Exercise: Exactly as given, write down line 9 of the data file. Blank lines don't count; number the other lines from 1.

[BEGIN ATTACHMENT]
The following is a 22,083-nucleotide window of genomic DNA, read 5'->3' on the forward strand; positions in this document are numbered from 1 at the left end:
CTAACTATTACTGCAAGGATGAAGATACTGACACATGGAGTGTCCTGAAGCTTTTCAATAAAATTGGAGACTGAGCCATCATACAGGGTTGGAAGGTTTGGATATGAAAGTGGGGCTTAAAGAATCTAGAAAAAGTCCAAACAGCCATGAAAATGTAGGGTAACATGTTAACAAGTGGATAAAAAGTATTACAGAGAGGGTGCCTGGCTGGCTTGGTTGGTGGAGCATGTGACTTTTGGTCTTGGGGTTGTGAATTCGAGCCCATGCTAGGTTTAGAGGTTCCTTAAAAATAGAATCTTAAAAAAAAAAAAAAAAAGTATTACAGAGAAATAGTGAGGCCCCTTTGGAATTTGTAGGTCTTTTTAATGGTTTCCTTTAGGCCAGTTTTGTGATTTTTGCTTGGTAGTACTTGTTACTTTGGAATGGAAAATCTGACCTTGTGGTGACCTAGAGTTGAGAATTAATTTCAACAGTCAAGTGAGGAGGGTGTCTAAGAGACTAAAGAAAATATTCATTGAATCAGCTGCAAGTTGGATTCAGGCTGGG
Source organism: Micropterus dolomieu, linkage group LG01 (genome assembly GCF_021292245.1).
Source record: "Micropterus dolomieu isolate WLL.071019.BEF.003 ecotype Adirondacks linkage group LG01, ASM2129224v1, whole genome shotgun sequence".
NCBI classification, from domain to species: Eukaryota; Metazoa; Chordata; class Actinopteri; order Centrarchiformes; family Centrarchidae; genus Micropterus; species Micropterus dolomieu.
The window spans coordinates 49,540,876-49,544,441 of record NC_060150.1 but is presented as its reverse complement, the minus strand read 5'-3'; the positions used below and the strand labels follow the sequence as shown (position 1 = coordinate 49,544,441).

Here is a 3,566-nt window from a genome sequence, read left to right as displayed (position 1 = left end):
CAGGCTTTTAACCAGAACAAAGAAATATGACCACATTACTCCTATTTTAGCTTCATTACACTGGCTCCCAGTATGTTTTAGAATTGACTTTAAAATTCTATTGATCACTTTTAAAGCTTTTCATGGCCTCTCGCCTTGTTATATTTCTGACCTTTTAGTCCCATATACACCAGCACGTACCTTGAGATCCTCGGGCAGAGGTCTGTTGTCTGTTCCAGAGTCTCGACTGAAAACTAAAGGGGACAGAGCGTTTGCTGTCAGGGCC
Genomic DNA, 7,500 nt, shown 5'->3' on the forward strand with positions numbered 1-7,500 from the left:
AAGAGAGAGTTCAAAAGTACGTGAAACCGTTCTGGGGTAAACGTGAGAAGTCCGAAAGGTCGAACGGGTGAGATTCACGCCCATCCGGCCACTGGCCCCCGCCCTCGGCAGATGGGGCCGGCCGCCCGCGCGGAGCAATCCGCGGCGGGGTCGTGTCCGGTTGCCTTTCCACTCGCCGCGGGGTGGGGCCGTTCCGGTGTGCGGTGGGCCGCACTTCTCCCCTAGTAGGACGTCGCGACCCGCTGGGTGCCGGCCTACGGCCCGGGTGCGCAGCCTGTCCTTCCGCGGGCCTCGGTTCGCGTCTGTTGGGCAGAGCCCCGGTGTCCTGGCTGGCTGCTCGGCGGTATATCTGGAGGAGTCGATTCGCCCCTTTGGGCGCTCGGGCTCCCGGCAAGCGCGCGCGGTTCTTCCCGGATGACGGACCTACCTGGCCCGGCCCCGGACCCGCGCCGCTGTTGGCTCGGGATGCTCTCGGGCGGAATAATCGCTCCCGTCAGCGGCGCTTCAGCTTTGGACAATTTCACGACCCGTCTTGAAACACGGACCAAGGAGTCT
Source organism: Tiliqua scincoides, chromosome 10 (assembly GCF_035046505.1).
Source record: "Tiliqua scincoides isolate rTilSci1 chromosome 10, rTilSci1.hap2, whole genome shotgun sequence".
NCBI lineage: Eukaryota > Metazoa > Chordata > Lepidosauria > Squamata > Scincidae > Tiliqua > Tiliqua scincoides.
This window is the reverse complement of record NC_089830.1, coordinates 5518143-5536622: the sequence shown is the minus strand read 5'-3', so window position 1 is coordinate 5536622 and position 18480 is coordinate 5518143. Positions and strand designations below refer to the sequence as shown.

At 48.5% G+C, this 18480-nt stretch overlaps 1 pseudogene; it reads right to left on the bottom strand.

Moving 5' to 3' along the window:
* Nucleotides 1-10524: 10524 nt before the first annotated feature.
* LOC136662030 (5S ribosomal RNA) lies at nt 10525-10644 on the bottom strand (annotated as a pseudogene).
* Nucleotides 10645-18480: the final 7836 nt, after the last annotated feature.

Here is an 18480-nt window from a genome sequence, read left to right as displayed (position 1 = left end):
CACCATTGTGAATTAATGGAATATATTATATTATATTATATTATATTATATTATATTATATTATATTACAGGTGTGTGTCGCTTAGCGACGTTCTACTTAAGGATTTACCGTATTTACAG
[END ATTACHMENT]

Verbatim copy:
Genomic DNA, 7,500 nt, shown 5'->3' on the forward strand with positions numbered 1-7,500 from the left: